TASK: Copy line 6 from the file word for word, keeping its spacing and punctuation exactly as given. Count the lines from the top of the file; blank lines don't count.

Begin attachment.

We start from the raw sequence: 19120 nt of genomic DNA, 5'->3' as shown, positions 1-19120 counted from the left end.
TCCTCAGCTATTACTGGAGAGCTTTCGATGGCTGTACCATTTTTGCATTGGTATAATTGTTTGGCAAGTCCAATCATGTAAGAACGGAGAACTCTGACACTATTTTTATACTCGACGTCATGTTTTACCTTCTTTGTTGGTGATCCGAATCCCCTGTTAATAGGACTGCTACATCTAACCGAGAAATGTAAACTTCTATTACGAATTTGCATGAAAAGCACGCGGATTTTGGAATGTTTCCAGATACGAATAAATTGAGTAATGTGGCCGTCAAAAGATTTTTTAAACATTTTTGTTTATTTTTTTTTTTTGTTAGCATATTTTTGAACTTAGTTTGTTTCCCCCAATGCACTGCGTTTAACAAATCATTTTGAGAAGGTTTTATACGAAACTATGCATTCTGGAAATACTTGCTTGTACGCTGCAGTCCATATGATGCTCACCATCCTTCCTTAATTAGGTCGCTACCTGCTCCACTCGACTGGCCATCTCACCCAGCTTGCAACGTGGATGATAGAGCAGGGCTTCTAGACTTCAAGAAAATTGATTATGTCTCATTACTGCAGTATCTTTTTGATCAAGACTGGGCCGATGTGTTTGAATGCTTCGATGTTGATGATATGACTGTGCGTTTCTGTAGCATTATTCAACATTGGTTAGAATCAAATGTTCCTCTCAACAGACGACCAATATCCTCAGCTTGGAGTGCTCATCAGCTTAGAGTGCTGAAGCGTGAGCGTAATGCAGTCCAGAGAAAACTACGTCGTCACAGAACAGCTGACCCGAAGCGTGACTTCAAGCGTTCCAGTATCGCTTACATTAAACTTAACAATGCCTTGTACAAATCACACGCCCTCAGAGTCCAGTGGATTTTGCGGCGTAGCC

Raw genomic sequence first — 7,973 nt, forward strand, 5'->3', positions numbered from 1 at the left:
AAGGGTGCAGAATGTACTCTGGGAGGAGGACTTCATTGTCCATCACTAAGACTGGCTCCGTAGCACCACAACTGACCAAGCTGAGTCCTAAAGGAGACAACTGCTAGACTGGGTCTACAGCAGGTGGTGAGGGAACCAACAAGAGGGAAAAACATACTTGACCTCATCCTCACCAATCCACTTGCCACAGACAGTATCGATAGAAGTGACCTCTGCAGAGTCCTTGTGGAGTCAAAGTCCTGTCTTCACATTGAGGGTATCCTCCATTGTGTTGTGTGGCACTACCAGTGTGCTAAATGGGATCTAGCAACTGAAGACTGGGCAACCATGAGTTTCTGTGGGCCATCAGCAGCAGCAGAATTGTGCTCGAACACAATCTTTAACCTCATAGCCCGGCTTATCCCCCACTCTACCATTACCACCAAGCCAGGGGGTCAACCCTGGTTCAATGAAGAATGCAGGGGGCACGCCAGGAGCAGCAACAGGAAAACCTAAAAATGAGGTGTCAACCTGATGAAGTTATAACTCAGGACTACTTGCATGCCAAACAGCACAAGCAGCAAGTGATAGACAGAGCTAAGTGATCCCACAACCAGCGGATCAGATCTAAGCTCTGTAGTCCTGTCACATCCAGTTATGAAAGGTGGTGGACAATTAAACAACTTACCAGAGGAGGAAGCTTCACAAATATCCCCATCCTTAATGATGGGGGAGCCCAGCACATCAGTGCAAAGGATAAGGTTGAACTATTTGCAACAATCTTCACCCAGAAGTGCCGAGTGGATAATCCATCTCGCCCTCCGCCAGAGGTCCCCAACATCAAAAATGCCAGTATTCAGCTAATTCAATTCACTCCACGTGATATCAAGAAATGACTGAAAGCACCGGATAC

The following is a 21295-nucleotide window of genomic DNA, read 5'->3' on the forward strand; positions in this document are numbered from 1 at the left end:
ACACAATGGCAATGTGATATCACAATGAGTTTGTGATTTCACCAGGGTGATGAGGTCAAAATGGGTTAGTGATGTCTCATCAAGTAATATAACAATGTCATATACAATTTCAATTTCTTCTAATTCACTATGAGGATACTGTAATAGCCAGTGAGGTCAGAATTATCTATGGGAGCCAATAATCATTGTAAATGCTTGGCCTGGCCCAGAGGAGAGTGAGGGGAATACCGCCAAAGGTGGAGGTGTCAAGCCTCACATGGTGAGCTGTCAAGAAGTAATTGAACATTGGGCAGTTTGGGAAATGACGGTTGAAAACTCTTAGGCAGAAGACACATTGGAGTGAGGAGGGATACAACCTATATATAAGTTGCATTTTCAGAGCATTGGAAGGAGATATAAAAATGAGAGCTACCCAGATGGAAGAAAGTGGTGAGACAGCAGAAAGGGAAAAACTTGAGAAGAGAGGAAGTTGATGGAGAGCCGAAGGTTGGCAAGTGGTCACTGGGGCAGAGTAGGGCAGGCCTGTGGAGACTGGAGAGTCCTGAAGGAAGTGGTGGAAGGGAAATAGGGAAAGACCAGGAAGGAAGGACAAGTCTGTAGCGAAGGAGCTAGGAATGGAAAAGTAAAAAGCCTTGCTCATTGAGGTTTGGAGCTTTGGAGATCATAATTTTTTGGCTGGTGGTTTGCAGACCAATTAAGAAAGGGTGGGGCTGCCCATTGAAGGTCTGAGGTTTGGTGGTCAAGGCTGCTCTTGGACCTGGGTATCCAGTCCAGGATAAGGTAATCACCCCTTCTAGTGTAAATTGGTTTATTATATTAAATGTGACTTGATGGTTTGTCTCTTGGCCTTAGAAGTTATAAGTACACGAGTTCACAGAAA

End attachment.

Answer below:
ACACAATGGCAATGTGATATCACAATGAGTTTGTGATTTCACCAGGGTGATGAGGTCAAAATGGGTTAGTGATGTCTCATCAAGTAATATAACAATGTCATATACAATTTCAATTTCTTCTAATTCACTATGAGGATACTGTAATAGCCAGTGAGGTCAGAATTATCTATGGGAGCCAATAATCATTGTAAATGCTTGGCCTGGCCCAGAGGAGAGTGAGGGGAATACCGCCAAAGGTGGAGGTGTCAAGCCTCACATGGTGAGCTGTCAAGAAGTAATTGAACATTGGGCAGTTTGGGAAATGACGGTTGAAAACTCTTAGGCAGAAGACACATTGGAGTGAGGAGGGATACAACCTATATATAAGTTGCATTTTCAGAGCATTGGAAGGAGATATAAAAATGAGAGCTACCCAGATGGAAGAAAGTGGTGAGACAGCAGAAAGGGAAAAACTTGAGAAGAGAGGAAGTTGATGGAGAGCCGAAGGTTGGCAAGTGGTCACTGGGGCAGAGTAGGGCAGGCCTGTGGAGACTGGAGAGTCCTGAAGGAAGTGGTGGAAGGGAAATAGGGAAAGACCAGGAAGGAAGGACAAGTCTGTAGCGAAGGAGCTAGGAATGGAAAAGTAAAAAGCCTTGCTCATTGAGGTTTGGAGCTTTGGAGATCATAATTTTTTGGCTGGTGGTTTGCAGACCAATTAAGAAAGGGTGGGGCTGCCCATTGAAGGTCTGAGGTTTGGTGGTCAAGGCTGCTCTTGGACCTGGGTATCCAGTCCAGGATAAGGTAATCACCCCTTCTAGTGTAAATTGGTTTATTATATTAAATGTGACTTGATGGTTTGTCTCTTGGCCTTAGAAGTTATAAGTACACGAGTTCACAGAAA